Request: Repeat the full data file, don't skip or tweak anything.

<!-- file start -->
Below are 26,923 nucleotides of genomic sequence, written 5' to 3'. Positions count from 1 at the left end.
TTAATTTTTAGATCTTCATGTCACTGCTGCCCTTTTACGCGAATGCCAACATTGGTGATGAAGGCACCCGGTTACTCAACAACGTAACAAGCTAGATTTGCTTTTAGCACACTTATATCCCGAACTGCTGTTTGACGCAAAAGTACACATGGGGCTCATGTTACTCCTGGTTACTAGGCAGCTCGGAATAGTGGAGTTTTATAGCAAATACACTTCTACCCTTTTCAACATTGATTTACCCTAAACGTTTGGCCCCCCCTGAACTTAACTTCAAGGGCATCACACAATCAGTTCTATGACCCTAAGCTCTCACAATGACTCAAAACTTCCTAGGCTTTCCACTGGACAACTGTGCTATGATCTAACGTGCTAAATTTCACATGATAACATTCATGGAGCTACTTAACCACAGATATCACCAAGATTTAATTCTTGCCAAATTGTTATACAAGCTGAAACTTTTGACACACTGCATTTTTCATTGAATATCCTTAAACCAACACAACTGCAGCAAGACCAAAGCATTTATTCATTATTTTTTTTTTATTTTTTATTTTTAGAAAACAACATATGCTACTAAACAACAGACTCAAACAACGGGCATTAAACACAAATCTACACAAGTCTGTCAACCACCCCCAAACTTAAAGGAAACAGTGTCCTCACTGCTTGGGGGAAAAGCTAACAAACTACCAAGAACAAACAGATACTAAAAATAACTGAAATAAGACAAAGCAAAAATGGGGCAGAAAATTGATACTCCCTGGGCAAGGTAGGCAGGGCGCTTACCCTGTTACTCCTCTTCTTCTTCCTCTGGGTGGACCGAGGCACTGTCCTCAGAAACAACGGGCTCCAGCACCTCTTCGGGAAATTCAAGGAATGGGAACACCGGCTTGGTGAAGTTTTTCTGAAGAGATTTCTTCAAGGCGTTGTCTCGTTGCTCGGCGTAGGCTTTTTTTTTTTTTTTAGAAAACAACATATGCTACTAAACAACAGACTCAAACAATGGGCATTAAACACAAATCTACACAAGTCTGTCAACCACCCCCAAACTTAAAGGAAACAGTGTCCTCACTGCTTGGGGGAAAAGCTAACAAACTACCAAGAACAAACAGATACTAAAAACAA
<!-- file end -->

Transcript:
Below are 26,923 nucleotides of genomic sequence, written 5' to 3'. Positions count from 1 at the left end.
TTAATTTTTAGATCTTCATGTCACTGCTGCCCTTTTACGCGAATGCCAACATTGGTGATGAAGGCACCCGGTTACTCAACAACGTAACAAGCTAGATTTGCTTTTAGCACACTTATATCCCGAACTGCTGTTTGACGCAAAAGTACACATGGGGCTCATGTTACTCCTGGTTACTAGGCAGCTCGGAATAGTGGAGTTTTATAGCAAATACACTTCTACCCTTTTCAACATTGATTTACCCTAAACGTTTGGCCCCCCCTGAACTTAACTTCAAGGGCATCACACAATCAGTTCTATGACCCTAAGCTCTCACAATGACTCAAAACTTCCTAGGCTTTCCACTGGACAACTGTGCTATGATCTAACGTGCTAAATTTCACATGATAACATTCATGGAGCTACTTAACCACAGATATCACCAAGATTTAATTCTTGCCAAATTGTTATACAAGCTGAAACTTTTGACACACTGCATTTTTCATTGAATATCCTTAAACCAACACAACTGCAGCAAGACCAAAGCATTTATTCATTATTTTTTTTTTATTTTTTATTTTTAGAAAACAACATATGCTACTAAACAACAGACTCAAACAACGGGCATTAAACACAAATCTACACAAGTCTGTCAACCACCCCCAAACTTAAAGGAAACAGTGTCCTCACTGCTTGGGGGAAAAGCTAACAAACTACCAAGAACAAACAGATACTAAAAATAACTGAAATAAGACAAAGCAAAAATGGGGCAGAAAATTGATACTCCCTGGGCAAGGTAGGCAGGGCGCTTACCCTGTTACTCCTCTTCTTCTTCCTCTGGGTGGACCGAGGCACTGTCCTCAGAAACAACGGGCTCCAGCACCTCTTCGGGAAATTCAAGGAATGGGAACACCGGCTTGGTGAAGTTTTTCTGAAGAGATTTCTTCAAGGCGTTGTCTCGTTGCTCGGCGTAGGCTTTTTTTTTTTTTTTAGAAAACAACATATGCTACTAAACAACAGACTCAAACAATGGGCATTAAACACAAATCTACACAAGTCTGTCAACCACCCCCAAACTTAAAGGAAACAGTGTCCTCACTGCTTGGGGGAAAAGCTAACAAACTACCAAGAACAAACAGATACTAAAAACAA